The setting is Edinburg, Scotland, the year is 2005. And the story begins as everyone is watching for the upcoming G8 summit. Reinforcements are called in from all over the country as a few hundred thousand demonstrators have come to protest poverty aimed at the World leaders. Detective Inspector John Rebus is originally to stay on the sidelines away from the scene, but as luck would have it a routine murder investigation turns up with a clue that throws him right in the middle of things.

Rebus and his partner Clarke are on the case and due to the clues they are turning up believe they may have a serial killer. All the while tensions are running high between Rebus and Special Branch Commander Steelforth. The investigation leads to many questions of suicide or murder. Crime fiction enthusiasts will not want to miss this one. This is an astounding 5 stars!

Ian Rankin was born in the Kingdom of Fife and graduated from the University of Edinburg. The first of his Rebus novels, "Knots & Crosses" was published in 1987. Rankin is the UK's number one best-selling crime writer and lives in Edinburg with his wife and their two sons.

Naming of The Dead won the Worldbooks Crime Thriller of the Year Award. Ian Rankin has developed an intriguing plot that is loaded with twists and turns, and has created some very witty and memorable characters. Looking for a great read that holds your attention through to the end, that is difficult to put down and is a real page turner, then this is a must read, especially for the crime fiction enthusiasts every where.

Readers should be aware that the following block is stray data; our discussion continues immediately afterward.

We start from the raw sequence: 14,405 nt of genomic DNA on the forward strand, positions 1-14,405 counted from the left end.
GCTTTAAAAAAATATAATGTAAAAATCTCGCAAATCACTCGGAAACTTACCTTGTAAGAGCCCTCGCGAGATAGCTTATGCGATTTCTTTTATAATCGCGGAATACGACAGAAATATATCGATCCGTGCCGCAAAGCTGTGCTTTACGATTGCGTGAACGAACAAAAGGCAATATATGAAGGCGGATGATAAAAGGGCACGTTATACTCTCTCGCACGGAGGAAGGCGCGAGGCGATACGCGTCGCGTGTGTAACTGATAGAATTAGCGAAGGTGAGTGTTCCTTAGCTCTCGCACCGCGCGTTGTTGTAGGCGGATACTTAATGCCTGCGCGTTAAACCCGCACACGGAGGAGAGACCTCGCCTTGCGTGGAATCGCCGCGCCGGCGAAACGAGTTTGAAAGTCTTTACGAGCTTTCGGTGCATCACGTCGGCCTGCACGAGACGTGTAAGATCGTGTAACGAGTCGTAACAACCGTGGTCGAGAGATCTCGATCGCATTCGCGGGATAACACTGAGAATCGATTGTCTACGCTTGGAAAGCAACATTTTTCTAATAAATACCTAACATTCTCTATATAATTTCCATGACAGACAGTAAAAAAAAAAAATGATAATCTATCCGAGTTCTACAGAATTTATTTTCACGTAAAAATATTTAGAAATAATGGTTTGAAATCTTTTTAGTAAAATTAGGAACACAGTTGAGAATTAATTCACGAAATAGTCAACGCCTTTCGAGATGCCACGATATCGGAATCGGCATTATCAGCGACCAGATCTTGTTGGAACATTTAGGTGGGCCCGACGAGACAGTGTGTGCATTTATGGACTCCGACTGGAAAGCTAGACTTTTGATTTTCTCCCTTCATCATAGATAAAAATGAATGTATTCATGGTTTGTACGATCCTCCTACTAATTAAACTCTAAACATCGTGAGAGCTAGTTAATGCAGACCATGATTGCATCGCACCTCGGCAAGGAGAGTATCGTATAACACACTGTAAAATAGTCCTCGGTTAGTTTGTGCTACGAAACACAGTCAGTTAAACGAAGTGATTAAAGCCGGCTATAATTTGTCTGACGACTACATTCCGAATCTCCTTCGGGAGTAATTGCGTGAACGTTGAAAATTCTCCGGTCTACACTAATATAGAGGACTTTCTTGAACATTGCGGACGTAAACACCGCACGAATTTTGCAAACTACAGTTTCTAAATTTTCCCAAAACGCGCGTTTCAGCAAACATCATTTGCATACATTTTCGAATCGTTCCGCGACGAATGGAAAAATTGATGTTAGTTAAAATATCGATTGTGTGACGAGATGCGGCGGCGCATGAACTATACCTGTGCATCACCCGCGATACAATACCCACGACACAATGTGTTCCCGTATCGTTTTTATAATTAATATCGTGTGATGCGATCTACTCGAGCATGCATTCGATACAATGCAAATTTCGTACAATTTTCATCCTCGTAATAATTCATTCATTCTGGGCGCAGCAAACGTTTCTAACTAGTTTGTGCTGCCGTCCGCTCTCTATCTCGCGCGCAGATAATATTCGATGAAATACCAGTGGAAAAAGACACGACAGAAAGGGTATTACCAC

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Format: Hardcover
Ian Rankin's "The Naming of the Dead" is a convoluted and lengthy police procedural that takes place during a chaotic time in the career of Detective Inspector John Rebus. The novel opens with John attending the funeral of his younger brother, Mickey, who died at fifty-four of a sudden stroke. Rebus is feeling his age in many ways; too many cigarettes and too much alcohol have taken their toll on his physique. He has been a cop for thirty years, but the job that has defined him for so long no longer earns him the respect of his colleagues. John's supervisors have little use for a detective who is often insubordinate and tends to follow his own instincts rather than standard police procedure. His bosses are waiting impatiently for John to retire, a step that he is reluctant to take.

Rebus and Detective Sergeant Siobhan Clarke become embroiled in what appears to be the murder of three sex offenders by a serial killer. Their investigation takes place against the backdrop of the G8 summit in Scotland, a conclave that is threatened by waves of protestors who have vowed to make their voices heard. Suddenly, one of the delegates, a Labor MP who was staying in Edinburgh Castle, falls or is pushed to his death. Although this is not, strictly speaking, John's case, he soon starts digging for evidence, and before long the cynical and sarcastic Rebus manages to get himself and Siobhan into a great deal of hot water.

"The Naming of the Dead," at four hundred and fifty pages, could have been trimmed quite a bit. The plot is extremely busy, there are too many secondary characters, and the narrative quickly loses steam.